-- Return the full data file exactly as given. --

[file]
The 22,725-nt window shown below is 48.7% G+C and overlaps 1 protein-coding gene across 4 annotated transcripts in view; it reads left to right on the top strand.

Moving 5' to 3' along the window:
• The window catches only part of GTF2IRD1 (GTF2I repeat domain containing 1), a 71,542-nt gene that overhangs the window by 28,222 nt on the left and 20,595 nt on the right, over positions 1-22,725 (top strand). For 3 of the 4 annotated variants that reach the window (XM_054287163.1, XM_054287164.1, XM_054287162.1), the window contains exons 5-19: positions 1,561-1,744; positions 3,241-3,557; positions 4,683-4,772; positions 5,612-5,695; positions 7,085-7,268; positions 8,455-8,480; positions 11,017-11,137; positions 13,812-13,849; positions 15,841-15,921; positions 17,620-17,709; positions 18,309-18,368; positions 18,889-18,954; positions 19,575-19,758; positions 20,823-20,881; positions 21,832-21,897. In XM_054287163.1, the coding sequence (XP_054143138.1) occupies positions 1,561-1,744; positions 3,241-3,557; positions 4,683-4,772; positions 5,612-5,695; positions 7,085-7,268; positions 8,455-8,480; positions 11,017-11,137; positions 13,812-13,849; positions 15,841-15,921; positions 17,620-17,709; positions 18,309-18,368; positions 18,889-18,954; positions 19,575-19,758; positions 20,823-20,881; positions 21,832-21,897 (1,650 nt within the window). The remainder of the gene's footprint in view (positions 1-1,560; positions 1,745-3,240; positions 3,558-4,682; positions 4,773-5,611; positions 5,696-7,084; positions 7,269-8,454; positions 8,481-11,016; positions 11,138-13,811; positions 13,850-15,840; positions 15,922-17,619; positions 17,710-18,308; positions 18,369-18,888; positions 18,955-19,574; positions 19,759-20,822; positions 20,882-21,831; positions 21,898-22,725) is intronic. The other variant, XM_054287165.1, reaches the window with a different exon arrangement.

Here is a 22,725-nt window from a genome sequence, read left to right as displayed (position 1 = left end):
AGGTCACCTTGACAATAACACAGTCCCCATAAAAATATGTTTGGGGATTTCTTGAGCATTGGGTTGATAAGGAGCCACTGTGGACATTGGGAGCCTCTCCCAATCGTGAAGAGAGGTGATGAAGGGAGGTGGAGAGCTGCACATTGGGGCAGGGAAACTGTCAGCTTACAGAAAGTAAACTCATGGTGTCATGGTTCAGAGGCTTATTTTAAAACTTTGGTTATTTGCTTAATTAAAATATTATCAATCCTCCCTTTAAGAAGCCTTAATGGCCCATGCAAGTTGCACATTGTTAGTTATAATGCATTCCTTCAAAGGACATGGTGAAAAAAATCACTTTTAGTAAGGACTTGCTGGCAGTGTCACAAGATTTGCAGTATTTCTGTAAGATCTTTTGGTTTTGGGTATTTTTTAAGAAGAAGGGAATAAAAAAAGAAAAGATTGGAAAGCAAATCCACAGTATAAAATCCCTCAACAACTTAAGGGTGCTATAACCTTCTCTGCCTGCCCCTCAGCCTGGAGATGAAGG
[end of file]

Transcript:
The 22,725-nt window shown below is 48.7% G+C and overlaps 1 protein-coding gene across 4 annotated transcripts in view; it reads left to right on the top strand.

Moving 5' to 3' along the window:
• The window catches only part of GTF2IRD1 (GTF2I repeat domain containing 1), a 71,542-nt gene that overhangs the window by 28,222 nt on the left and 20,595 nt on the right, over positions 1-22,725 (top strand). For 3 of the 4 annotated variants that reach the window (XM_054287163.1, XM_054287164.1, XM_054287162.1), the window contains exons 5-19: positions 1,561-1,744; positions 3,241-3,557; positions 4,683-4,772; positions 5,612-5,695; positions 7,085-7,268; positions 8,455-8,480; positions 11,017-11,137; positions 13,812-13,849; positions 15,841-15,921; positions 17,620-17,709; positions 18,309-18,368; positions 18,889-18,954; positions 19,575-19,758; positions 20,823-20,881; positions 21,832-21,897. In XM_054287163.1, the coding sequence (XP_054143138.1) occupies positions 1,561-1,744; positions 3,241-3,557; positions 4,683-4,772; positions 5,612-5,695; positions 7,085-7,268; positions 8,455-8,480; positions 11,017-11,137; positions 13,812-13,849; positions 15,841-15,921; positions 17,620-17,709; positions 18,309-18,368; positions 18,889-18,954; positions 19,575-19,758; positions 20,823-20,881; positions 21,832-21,897 (1,650 nt within the window). The remainder of the gene's footprint in view (positions 1-1,560; positions 1,745-3,240; positions 3,558-4,682; positions 4,773-5,611; positions 5,696-7,084; positions 7,269-8,454; positions 8,481-11,016; positions 11,138-13,811; positions 13,850-15,840; positions 15,922-17,619; positions 17,710-18,308; positions 18,369-18,888; positions 18,955-19,574; positions 19,759-20,822; positions 20,882-21,831; positions 21,898-22,725) is intronic. The other variant, XM_054287165.1, reaches the window with a different exon arrangement.

Here is a 22,725-nt window from a genome sequence, read left to right as displayed (position 1 = left end):
AGGTCACCTTGACAATAACACAGTCCCCATAAAAATATGTTTGGGGATTTCTTGAGCATTGGGTTGATAAGGAGCCACTGTGGACATTGGGAGCCTCTCCCAATCGTGAAGAGAGGTGATGAAGGGAGGTGGAGAGCTGCACATTGGGGCAGGGAAACTGTCAGCTTACAGAAAGTAAACTCATGGTGTCATGGTTCAGAGGCTTATTTTAAAACTTTGGTTATTTGCTTAATTAAAATATTATCAATCCTCCCTTTAAGAAGCCTTAATGGCCCATGCAAGTTGCACATTGTTAGTTATAATGCATTCCTTCAAAGGACATGGTGAAAAAAATCACTTTTAGTAAGGACTTGCTGGCAGTGTCACAAGATTTGCAGTATTTCTGTAAGATCTTTTGGTTTTGGGTATTTTTTAAGAAGAAGGGAATAAAAAAAGAAAAGATTGGAAAGCAAATCCACAGTATAAAATCCCTCAACAACTTAAGGGTGCTATAACCTTCTCTGCCTGCCCCTCAGCCTGGAGATGAAGG